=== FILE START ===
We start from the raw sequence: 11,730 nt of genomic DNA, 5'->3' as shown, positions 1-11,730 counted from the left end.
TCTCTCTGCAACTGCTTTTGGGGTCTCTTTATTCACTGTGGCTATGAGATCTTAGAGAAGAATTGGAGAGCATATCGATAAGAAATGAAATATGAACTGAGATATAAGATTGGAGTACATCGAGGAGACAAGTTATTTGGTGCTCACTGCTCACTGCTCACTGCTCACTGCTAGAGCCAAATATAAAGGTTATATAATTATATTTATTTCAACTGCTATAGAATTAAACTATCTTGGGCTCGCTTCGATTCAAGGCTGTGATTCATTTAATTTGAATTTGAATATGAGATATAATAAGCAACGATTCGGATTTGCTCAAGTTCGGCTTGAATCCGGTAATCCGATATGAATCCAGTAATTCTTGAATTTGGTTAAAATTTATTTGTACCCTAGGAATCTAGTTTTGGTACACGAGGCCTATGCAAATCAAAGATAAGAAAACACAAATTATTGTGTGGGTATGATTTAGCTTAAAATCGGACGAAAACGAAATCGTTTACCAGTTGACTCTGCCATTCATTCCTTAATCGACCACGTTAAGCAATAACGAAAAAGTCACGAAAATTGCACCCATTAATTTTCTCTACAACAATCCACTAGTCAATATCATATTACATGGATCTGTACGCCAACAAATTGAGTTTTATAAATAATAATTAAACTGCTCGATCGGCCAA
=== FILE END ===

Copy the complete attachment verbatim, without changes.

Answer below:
We start from the raw sequence: 11,730 nt of genomic DNA, 5'->3' as shown, positions 1-11,730 counted from the left end.
TCTCTCTGCAACTGCTTTTGGGGTCTCTTTATTCACTGTGGCTATGAGATCTTAGAGAAGAATTGGAGAGCATATCGATAAGAAATGAAATATGAACTGAGATATAAGATTGGAGTACATCGAGGAGACAAGTTATTTGGTGCTCACTGCTCACTGCTCACTGCTCACTGCTAGAGCCAAATATAAAGGTTATATAATTATATTTATTTCAACTGCTATAGAATTAAACTATCTTGGGCTCGCTTCGATTCAAGGCTGTGATTCATTTAATTTGAATTTGAATATGAGATATAATAAGCAACGATTCGGATTTGCTCAAGTTCGGCTTGAATCCGGTAATCCGATATGAATCCAGTAATTCTTGAATTTGGTTAAAATTTATTTGTACCCTAGGAATCTAGTTTTGGTACACGAGGCCTATGCAAATCAAAGATAAGAAAACACAAATTATTGTGTGGGTATGATTTAGCTTAAAATCGGACGAAAACGAAATCGTTTACCAGTTGACTCTGCCATTCATTCCTTAATCGACCACGTTAAGCAATAACGAAAAAGTCACGAAAATTGCACCCATTAATTTTCTCTACAACAATCCACTAGTCAATATCATATTACATGGATCTGTACGCCAACAAATTGAGTTTTATAAATAATAATTAAACTGCTCGATCGGCCAA